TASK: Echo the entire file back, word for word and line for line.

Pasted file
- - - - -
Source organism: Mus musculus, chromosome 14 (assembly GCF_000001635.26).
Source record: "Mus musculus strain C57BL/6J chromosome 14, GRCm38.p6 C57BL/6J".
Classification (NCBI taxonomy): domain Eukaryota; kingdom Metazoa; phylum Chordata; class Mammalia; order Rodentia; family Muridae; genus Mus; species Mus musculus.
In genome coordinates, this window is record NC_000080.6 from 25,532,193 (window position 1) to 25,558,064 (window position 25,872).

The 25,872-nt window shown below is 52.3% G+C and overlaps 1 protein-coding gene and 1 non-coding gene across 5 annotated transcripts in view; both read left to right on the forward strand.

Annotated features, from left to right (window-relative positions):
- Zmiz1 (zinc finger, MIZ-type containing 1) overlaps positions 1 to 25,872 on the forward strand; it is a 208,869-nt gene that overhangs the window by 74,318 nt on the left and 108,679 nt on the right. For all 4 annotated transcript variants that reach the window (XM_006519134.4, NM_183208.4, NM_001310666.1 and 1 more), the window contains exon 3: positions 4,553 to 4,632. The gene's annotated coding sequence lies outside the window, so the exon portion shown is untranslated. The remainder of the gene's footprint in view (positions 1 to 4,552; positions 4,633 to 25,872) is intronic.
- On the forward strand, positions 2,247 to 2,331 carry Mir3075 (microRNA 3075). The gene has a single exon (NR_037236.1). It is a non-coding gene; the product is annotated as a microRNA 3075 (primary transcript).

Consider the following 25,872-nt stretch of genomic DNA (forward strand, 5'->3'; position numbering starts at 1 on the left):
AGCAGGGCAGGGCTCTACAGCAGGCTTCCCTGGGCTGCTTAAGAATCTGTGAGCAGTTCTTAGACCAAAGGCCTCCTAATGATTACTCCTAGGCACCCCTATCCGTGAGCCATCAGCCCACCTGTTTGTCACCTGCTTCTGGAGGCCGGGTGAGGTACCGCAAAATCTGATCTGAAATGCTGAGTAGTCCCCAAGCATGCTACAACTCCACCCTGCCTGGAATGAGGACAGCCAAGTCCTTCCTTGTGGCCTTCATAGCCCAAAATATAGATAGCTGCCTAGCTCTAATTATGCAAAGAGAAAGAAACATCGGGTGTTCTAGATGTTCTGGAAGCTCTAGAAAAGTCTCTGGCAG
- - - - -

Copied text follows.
Source organism: Mus musculus, chromosome 14 (assembly GCF_000001635.26).
Source record: "Mus musculus strain C57BL/6J chromosome 14, GRCm38.p6 C57BL/6J".
Classification (NCBI taxonomy): domain Eukaryota; kingdom Metazoa; phylum Chordata; class Mammalia; order Rodentia; family Muridae; genus Mus; species Mus musculus.
In genome coordinates, this window is record NC_000080.6 from 25,532,193 (window position 1) to 25,558,064 (window position 25,872).

The 25,872-nt window shown below is 52.3% G+C and overlaps 1 protein-coding gene and 1 non-coding gene across 5 annotated transcripts in view; both read left to right on the forward strand.

Annotated features, from left to right (window-relative positions):
- Zmiz1 (zinc finger, MIZ-type containing 1) overlaps positions 1 to 25,872 on the forward strand; it is a 208,869-nt gene that overhangs the window by 74,318 nt on the left and 108,679 nt on the right. For all 4 annotated transcript variants that reach the window (XM_006519134.4, NM_183208.4, NM_001310666.1 and 1 more), the window contains exon 3: positions 4,553 to 4,632. The gene's annotated coding sequence lies outside the window, so the exon portion shown is untranslated. The remainder of the gene's footprint in view (positions 1 to 4,552; positions 4,633 to 25,872) is intronic.
- On the forward strand, positions 2,247 to 2,331 carry Mir3075 (microRNA 3075). The gene has a single exon (NR_037236.1). It is a non-coding gene; the product is annotated as a microRNA 3075 (primary transcript).

Consider the following 25,872-nt stretch of genomic DNA (forward strand, 5'->3'; position numbering starts at 1 on the left):
AGCAGGGCAGGGCTCTACAGCAGGCTTCCCTGGGCTGCTTAAGAATCTGTGAGCAGTTCTTAGACCAAAGGCCTCCTAATGATTACTCCTAGGCACCCCTATCCGTGAGCCATCAGCCCACCTGTTTGTCACCTGCTTCTGGAGGCCGGGTGAGGTACCGCAAAATCTGATCTGAAATGCTGAGTAGTCCCCAAGCATGCTACAACTCCACCCTGCCTGGAATGAGGACAGCCAAGTCCTTCCTTGTGGCCTTCATAGCCCAAAATATAGATAGCTGCCTAGCTCTAATTATGCAAAGAGAAAGAAACATCGGGTGTTCTAGATGTTCTGGAAGCTCTAGAAAAGTCTCTGGCAG